International Procurement Agency - USA IPA  | The USA IPA exhibit will display our capabilities in planning and implementing ICT solutions for organizations worldwide. Our 6-step approach to supply chain management enables us to offer comprehensive proposals that meet the needs of various programs. During the planning phase we consider the unique requirements of each project, from imaging and configuration to distribution at each field... Read More →
avatar for Christian Aid

Christian Aid

ICT for Enhanced Accountability | ICT solutions that are having significant impact on development. This booth will showcase health projects working with the m-Health platform and other digital data gathering and analysis tools. | | About Christian Aid | Christian Aid is an international development organisation registered in the UK (charity # 1105851) and working globally for profound change that eradicates the causes of poverty... Read More →
avatar for Akvo and CRS

Akvo and CRS

Efficient Use of Technology in Data Management for Evidence Based Decision Making and Transparency Akvo and Catholic Relief Services (CRS) will show case use of mobile phone based data collection tools including: Akvo Flow, a multi-language tool for collecting, collating and presenting diverse data types including geographically referenced data using a simple Android smartphone application and an online dashboard, Akvo Caddisfly, a... Read More →
avatar for University of Notre Dame

University of Notre Dame

Keough School of Global Affairs, University of Notre Dame | Within the new Keough School of Global Affairs are two integral units:the Kellogg Institute's Ford Family Program in Human Development working in East Africa to Investigate the interactions between effective community engagement and socioeconomic development to expand opportunities for people to flourish with dignity; and the Notre Dame Initiative for Global Development, which uses... Read More →
avatar for Hewlett Packard Enterprise

Hewlett Packard Enterprise

The Living Progress Challenge | Building on a 75 year history of citizenship, Hewlett Packard Enterprise is taking an innovative crowdsourcing approach to uncover pioneering digital solutions for millions of people disadvantaged by the digital divide. The Living Progress Challenge invited the global community to answer the question: What software applications and digital services would you create to improve lives? Visit our booth to see how it... Read More →
avatar for Helen Keller International

Helen Keller International

Multiple Uses of ICT for Improved Humanitarian Programming | This exhibit will present how ICT, integrated in every step of program management, has contributed to improving the design, the reach, the performance and the monitoring of humanitarian programs and health system functions in HKI 13 target countries in Sub Saharan Africa   | | HKI has developed expertise in ICT and has integrated it in its daily management practices all over the... Read More →
avatar for RTI International

RTI International

Power in Numbers: Harnessing Data to Revolutionize Development | Actionable insights and evidence that can be gained from data have the power to transform how international development is done. RTI International has the development expertise and data science capabilities needed to help governments, international organizations, and the private sector harness this "data revolution for development" and help design and implement programs that are... Read More →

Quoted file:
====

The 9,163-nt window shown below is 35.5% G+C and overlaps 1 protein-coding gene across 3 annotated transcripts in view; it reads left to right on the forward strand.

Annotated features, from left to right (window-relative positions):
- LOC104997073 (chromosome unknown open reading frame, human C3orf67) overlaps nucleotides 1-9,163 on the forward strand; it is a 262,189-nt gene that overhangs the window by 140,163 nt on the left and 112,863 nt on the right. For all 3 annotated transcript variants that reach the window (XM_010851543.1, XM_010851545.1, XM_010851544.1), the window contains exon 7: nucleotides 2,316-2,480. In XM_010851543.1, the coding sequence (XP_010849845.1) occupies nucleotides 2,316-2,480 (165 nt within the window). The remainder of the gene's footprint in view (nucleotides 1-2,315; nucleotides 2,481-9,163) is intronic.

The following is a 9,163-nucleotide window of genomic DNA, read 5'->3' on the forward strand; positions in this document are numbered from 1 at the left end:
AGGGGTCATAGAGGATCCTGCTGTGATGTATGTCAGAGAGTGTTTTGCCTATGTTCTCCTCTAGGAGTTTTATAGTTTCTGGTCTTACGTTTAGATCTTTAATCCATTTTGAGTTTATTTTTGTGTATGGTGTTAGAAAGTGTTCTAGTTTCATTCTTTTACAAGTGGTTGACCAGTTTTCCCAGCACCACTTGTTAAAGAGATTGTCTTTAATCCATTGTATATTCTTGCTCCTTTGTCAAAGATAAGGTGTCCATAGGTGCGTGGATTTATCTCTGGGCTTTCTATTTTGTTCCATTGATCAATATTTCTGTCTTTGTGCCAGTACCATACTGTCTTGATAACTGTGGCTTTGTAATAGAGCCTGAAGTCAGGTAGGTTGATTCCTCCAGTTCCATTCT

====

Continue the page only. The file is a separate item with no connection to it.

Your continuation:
avatar for Danoffice IT

Danoffice IT

Changing the World through Technology | The Danoffice IT exhibit will focus on Mobility and Mobile management. Danoffiice IT will showcase the latest trends and technologies with IT, Biometrics, Data Capture and Unmanned Aerial Systems. | | About Danoffice IT | At Danoffice IT we have more than 20 of experience of working within the humanitarian We are an experienced and dynamic group of passionate people, devoted in our field. We are proud... Read More →
avatar for sQuid Kenya

sQuid Kenya

Using Technology to Improve Education & Learning Outcomes | We wish to display our innovative payments and data technology that is currently being used in a large-scale intervention in Kenya that supports 150,000 primary schoolchildren, in 205 schools. The programme uses technology to improve education and learning outcomes by delivering: | Digital attendance monitoring using a NFC-enabled tablet and contactless smart card to capture... Read More →
avatar for Catholic Relief Services

Catholic Relief Services

CRS - ICT4D Innovation - eValuate and Farmbook eValuate is CRS' digital platform for collecting, managing and analyzing data on monitoring, evaluation, accountability and learning (MEAL). The platform uses ICT4D tools (including mobile devices, electronic data collection and integrated reporting) to achieve better MEAL. By using standardized yet flexible ICT4D tools, e-Valuate offers many advantages for MEAL: Easier and more accurate data... Read More →
avatar for Zerion Software, Inc.

Zerion Software, Inc.

3 Stages of Digital M&E | Learn how Zerion Software supports the 3 stages of Digital M&E and what it takes to implement digital M&E in your project to deliver impact. | | About Zerion Software | Creators of the iFormBuilder mobile platform, Zerion's newly formed Impact Solutions team provides expertise in impact driven data collection, management, analytics and improved performance. |